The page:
REVIEW: The Tallest Man on Earth - "There's No Leaving Now"

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The Tallest Man On Earth - There's No Leaving Now
Record Label - Dead Oceans
Release Date - June 12, 2012

Simple records are rarely beautiful.  Underneath the scruff and scowl of Elliott Smith’s releases you are asked to find the humanity—you struggle for transcendence like Smith.  If Willis Earl Beale’s record from earlier this year taught us anything, it should be that stripping everything away doesn’t necessarily yield consistency.  So, it shouldn’t be surprising that the Tallest Man on Earth’s releases have been steadily gaining in their complexity.  Yet, the brilliant veneer of simplistic instrumentation belie the gut-wrenching intricacy of Kristian Matsson’s albums.  A subtlety and turn of phrase (musical and lyrical) which has never been more on display than in the beguilingly serene There’s No Leaving Now

An appreciation for this records starts with the last EP by Tallest Man on Earth, Sometimes the Blues is Just a Passing Bird, which represented a pivot point in Matsson’s recordings until this point.  An expressionistic guitarist, Matsson carved textures with multiple instruments on the Sometimes EP moving from his jaggedly strummed tunes (on Shallow Graves) and pensive piano (like the emotive closer “Kids on the Run” from The Wild Hunt) to deeply wrought electrics like “The Dreamer” and baroque plucking as on “Thrown Right at Me” on the Sometimes EP.  In light of There’s No Leaving Now, the Sometimes EP feels like the closing of one sound and the opening of another.  What it opens into is the slick guitar work and blending of 60s sounds and baroque musicality of There’s No Leaving Now

You’re going to think of Dylan’s “Corrina, Corrina” when the record pops on.  Matsson has long plumbed the vocal and musical spectrum of our newest Presidential Medal recipient.  However, instead of being inclusive of an entire sound, Matsson seems to find a point of inquiry and expand it.  I wrote about how “Honey Won’t You Let Me In” (from Shallow Graves) appeared to mirror Dylan’s “Lily and the Jack of Hearts.”  And I use these comparisons not to flatten Dylan or the Tallest Man, but because Matsson’s albums seem to work as exploration’s of mood rather than person (as Dylan’s early ones did).  Thus, the function of “Corrina, Corrina” on The Freewheelin’ Bob Dylan provides a way to understand There’s No Leaving Now.  Amid the rabblerousing and protest, “Corrina, Corrina” is a somber love dirge, a tune of yearning for person rather than political change.  There’s No Leaving Now emerges on the opposite side of this, as the threadbare blues riff blooms in sunlight-filled instrumentation and revelry as on opener “To Just Grow Away” (the aforementioned Dylan-quoting tune).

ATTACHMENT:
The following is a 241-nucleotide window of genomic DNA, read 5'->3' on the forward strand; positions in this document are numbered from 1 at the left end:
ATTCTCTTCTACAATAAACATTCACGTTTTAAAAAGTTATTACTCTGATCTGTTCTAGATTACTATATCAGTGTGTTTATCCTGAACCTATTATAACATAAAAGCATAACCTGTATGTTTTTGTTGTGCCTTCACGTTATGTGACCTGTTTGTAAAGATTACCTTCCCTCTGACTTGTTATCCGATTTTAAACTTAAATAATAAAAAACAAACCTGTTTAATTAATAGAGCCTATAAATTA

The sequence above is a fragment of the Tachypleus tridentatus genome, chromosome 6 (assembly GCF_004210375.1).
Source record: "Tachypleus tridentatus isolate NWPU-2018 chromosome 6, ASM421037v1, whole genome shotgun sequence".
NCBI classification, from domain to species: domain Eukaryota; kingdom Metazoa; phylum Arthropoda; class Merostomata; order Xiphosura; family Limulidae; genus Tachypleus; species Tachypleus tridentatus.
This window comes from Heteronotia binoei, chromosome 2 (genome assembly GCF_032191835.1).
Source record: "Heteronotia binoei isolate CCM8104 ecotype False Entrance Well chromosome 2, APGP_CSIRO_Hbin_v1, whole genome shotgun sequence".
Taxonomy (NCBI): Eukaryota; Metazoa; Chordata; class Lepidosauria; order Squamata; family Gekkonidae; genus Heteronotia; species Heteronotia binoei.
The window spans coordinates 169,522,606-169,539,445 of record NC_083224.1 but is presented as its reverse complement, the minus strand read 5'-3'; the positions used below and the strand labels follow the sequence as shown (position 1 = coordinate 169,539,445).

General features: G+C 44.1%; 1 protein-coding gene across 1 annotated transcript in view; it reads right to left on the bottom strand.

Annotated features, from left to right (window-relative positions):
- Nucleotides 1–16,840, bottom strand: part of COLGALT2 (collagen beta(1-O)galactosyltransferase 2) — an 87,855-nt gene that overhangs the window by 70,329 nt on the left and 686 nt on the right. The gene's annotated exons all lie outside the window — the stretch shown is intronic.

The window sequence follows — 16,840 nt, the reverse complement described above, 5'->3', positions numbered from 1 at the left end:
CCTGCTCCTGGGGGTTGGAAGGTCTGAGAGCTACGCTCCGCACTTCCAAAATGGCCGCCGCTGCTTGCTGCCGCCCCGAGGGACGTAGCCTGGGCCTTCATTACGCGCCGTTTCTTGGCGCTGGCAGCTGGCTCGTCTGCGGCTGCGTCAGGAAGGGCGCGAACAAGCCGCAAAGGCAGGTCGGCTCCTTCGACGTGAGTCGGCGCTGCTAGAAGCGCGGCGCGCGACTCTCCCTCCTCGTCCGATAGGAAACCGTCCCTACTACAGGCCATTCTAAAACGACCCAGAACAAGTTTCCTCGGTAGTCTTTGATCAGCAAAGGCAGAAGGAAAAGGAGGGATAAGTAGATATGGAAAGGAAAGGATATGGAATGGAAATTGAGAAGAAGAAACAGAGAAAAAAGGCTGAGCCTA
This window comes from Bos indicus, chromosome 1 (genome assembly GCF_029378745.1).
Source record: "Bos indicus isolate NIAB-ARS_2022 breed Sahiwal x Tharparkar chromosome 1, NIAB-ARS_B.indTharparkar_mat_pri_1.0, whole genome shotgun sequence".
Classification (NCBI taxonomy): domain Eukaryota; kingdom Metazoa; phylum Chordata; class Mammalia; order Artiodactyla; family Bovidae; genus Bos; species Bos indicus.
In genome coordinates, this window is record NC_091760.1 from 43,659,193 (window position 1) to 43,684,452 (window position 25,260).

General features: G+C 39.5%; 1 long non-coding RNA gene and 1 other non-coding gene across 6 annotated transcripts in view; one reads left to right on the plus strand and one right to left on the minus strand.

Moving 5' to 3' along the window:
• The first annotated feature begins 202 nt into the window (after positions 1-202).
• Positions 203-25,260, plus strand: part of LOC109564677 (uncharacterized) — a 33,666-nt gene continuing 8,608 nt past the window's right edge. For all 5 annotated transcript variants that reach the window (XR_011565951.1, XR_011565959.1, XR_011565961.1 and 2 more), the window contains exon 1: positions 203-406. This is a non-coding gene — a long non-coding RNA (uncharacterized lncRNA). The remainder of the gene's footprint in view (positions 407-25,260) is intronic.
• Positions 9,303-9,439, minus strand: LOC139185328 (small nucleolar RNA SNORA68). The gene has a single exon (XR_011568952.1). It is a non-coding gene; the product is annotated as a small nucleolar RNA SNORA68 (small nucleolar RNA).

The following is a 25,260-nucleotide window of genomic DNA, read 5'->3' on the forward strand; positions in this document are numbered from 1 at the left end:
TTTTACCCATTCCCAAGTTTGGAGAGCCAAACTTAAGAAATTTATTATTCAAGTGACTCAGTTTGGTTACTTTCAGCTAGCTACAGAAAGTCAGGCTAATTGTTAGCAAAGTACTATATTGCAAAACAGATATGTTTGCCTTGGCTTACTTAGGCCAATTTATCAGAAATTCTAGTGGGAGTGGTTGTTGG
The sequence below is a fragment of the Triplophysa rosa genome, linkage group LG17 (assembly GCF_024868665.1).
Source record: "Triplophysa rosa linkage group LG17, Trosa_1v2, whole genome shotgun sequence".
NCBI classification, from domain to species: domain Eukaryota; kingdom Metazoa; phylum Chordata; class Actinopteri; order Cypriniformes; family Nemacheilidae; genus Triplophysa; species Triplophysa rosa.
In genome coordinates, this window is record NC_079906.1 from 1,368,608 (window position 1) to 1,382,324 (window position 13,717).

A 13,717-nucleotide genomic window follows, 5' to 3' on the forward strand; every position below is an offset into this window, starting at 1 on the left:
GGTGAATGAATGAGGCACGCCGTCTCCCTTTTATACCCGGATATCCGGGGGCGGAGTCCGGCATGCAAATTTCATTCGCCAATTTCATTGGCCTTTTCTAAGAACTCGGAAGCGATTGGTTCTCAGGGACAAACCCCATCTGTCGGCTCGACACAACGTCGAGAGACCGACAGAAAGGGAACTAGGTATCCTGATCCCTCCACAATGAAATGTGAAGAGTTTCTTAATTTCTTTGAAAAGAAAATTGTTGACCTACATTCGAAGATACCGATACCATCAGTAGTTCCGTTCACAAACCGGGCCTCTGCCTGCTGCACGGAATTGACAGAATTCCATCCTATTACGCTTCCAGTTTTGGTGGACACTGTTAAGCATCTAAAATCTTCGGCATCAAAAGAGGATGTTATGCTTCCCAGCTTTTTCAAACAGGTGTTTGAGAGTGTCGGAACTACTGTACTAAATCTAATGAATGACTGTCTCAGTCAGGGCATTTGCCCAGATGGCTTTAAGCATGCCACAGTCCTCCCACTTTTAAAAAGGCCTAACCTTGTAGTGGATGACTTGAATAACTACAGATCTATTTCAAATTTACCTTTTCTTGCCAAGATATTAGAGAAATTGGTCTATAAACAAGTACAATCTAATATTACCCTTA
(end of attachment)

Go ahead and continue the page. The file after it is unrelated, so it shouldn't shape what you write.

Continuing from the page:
As the title suggest for “To Just Grow Away,” Matsson plumbs hard fought truths and relationships on There’s No Leaving Now, the music often belying the sorrow underneath the lyrics.  “Criminals” features a hummable, almost jaunty musical score while Matsson narrates a man getting too far ahead of himself.  The wanderlust and abandon, which permeated previous albums, can’t be summoned here.  Indeed, the title implies the futility of running away from your problems, and while these difficulties can feel a bit stagnant at times (like the title track), Matsson’s juxtaposition of a more instrumented and textured musicality against deep remorse and melancholy serve a complexity of songwriting that the Tallest Man on Earth hasn’t hit previously.  

The highlight of the album remains the lonesome “1904,” whose even 4 minutes, encapsulates the baroque musical style – baroque being a highly ornamental style characterized by the combination of disparate things.  In this case, it’s the 60s influenced music with the somber lyrics.  What seems breezy and bountiful turns austere and listless.  This record appears as instantly gratifying as Matsson's other releases, but also feels as if it loses its grip from time to time.  This is part of the point, we're no longer plunging head-long into the blue.  We're waiting on the other, unstable side.  

The apparent simplicity of the album is also its beauty.  Matsson's guitar playing emerges slicker than we've heard it before.  He's avoiding the issue, unable to move, until the closer "On Every Page," a rambling gloomy confession.  Temperamental and restless, "On Every Page" mirrors the album -- trying to put on a good face, to make a goodbye simple.  But it's in this attempt that the complexity of Matsson's voice comes out.  He no longer drives toward the dawn, but appears here multi-faceted, yearning for that same drive, but unable to get there in the same way. 

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